Memorizing Formulas

“If I am given a formula, and I am ignorant of its meaning, it cannot teach me anything, but if I already know it what does the formula teach me?”  ~St. Augustine aka Augustine of Hippo (354-430), De Magistro ch X, 23.

 

I had the opportunity to teach accelerated algebra during summer school this year – a class full of twenty-one 10-13 year olds who wanted to move a year ahead in math, and so they chose to spend five hours a day for six weeks of the summer in a classroom.  It was a great experience in many ways but one of the things I noticed was how often the students would say things like “just tell me the formula!”. The students were, generally, very good at math – but not always so good at answering my favorite question, “Does your answer make sense?”

This reliance on formulas is something that drives me a little bit batty, and something I hope to work on this year is finding new ways to teach that don’t rely on me writing down formulas and students copying them. I want students to figure the formulas out – to be able to get to the answer the long way if they forget a formula on an assessment, to understand why the formula works the way it does and how to use it correctly.  Coming from a physics background, something that I find particularly useful is the idea of dimensional analysis and I hope to have a chance to introduce it to my students this year, too, as a further aid to understanding.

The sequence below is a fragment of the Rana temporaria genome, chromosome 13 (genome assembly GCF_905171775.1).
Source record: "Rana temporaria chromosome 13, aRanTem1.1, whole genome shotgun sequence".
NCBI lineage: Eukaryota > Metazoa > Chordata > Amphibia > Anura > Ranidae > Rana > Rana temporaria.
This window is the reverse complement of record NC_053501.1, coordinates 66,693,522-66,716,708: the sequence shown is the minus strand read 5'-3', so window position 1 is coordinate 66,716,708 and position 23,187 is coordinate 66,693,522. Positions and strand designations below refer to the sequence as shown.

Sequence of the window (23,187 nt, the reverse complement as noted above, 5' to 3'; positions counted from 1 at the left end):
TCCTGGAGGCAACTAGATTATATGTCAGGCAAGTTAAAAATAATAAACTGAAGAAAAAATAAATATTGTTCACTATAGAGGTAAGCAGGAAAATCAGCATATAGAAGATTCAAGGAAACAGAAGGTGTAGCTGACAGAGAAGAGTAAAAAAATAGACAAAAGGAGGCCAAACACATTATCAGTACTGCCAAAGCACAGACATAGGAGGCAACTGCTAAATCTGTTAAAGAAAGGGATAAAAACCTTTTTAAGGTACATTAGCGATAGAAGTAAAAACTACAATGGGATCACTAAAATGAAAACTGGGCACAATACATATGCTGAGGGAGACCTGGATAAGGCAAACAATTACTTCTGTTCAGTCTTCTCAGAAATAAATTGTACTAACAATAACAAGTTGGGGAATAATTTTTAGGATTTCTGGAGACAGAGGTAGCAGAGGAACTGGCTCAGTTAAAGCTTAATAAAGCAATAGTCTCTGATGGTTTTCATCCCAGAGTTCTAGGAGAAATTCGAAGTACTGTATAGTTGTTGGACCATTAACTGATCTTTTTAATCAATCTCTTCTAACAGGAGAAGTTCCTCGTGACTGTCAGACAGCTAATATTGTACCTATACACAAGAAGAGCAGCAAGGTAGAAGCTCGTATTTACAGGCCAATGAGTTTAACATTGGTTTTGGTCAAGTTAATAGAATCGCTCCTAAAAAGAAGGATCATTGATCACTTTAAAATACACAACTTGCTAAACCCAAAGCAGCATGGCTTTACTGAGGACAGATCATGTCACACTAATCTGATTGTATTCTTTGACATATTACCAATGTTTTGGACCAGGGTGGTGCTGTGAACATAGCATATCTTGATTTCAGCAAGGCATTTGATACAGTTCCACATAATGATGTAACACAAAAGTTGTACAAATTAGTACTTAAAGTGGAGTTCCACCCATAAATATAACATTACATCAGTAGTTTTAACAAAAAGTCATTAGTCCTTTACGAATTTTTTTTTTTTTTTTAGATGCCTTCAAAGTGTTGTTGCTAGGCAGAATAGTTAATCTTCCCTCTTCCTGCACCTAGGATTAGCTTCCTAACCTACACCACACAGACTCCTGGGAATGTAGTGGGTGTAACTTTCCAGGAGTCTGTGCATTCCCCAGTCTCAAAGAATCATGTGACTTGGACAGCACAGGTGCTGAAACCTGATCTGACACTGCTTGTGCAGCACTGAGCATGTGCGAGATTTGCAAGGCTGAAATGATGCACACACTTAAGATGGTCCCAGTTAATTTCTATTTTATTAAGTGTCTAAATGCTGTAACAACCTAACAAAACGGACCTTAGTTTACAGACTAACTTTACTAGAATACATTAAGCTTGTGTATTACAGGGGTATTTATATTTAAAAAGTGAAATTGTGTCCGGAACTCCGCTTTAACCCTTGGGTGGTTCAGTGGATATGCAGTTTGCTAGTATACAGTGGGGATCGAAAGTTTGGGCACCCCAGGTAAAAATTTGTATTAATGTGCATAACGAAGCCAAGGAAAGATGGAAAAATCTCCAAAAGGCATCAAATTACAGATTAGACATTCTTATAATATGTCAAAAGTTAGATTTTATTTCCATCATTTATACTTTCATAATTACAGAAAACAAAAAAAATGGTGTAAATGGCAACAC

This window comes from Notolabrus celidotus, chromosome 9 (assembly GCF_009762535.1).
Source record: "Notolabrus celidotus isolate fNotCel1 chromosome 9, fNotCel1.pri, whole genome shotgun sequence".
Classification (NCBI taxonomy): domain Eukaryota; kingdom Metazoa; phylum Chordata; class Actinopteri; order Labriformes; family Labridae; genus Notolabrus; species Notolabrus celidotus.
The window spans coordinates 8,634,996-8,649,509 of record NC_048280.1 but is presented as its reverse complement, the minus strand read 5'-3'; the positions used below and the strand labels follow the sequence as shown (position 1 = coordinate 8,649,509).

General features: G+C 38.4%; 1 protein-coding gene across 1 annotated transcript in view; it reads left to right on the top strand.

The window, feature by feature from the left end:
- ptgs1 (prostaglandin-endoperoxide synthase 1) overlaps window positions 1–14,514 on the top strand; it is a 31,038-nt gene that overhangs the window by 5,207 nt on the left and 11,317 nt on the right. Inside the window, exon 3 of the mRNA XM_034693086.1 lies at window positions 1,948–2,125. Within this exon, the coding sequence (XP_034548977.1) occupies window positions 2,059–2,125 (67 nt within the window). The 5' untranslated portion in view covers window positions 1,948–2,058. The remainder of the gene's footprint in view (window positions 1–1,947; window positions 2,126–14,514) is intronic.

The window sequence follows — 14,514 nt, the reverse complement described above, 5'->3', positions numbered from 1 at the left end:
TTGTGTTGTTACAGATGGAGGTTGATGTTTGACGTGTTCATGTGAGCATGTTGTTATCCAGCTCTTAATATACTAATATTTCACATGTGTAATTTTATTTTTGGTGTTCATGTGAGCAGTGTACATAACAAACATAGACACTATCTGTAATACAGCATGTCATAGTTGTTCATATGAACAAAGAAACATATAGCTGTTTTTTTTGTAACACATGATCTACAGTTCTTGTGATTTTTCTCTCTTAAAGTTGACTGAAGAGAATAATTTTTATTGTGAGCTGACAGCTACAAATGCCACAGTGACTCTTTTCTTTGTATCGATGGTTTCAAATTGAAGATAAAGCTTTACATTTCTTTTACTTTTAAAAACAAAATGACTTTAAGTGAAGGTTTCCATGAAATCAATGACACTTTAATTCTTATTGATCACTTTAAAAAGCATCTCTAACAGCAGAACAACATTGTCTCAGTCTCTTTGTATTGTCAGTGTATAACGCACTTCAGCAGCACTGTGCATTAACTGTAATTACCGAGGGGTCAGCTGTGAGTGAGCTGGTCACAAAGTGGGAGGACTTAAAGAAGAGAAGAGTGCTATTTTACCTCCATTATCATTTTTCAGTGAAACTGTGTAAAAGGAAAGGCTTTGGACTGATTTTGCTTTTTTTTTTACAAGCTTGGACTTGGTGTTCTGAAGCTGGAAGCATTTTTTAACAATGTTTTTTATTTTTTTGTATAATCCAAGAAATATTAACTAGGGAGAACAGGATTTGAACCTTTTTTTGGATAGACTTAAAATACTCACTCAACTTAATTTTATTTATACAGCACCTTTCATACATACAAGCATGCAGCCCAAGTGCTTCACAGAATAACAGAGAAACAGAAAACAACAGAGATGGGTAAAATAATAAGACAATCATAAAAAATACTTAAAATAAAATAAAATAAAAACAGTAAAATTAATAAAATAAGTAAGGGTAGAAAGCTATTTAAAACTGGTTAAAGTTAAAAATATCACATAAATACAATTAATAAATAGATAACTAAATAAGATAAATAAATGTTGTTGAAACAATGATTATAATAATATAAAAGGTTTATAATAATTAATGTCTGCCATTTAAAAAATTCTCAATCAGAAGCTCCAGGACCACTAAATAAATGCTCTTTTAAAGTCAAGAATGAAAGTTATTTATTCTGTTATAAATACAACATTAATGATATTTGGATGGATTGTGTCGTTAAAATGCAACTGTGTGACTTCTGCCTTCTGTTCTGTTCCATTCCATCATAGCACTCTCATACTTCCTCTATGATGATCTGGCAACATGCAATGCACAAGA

I think St. Augustine was on to something all those many years ago…

 

 

 

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3 Responses to Memorizing Formulas

  1. Pingback: Amazing New Blogs – Week 3 of the Math Blogger Initiation | I Speak Math

  2. I agree that this is one of the challengesofworking with accelerated students,orreallyany students who are “good at doing school.” one thing that has been helpful to me is encouraging students to create their own formulas. It’s a total win-win: they get a formula, they understand their formula on a really deep level, and a lot of math is learned both in creating the formula and when they compare and contrast their formulas and show how they created them.

    • Abigail says:

      I like this idea too! I often have students create their own algorithm after we have explored for awhile, but then we come up with the formal algorithm/formula at some point too.

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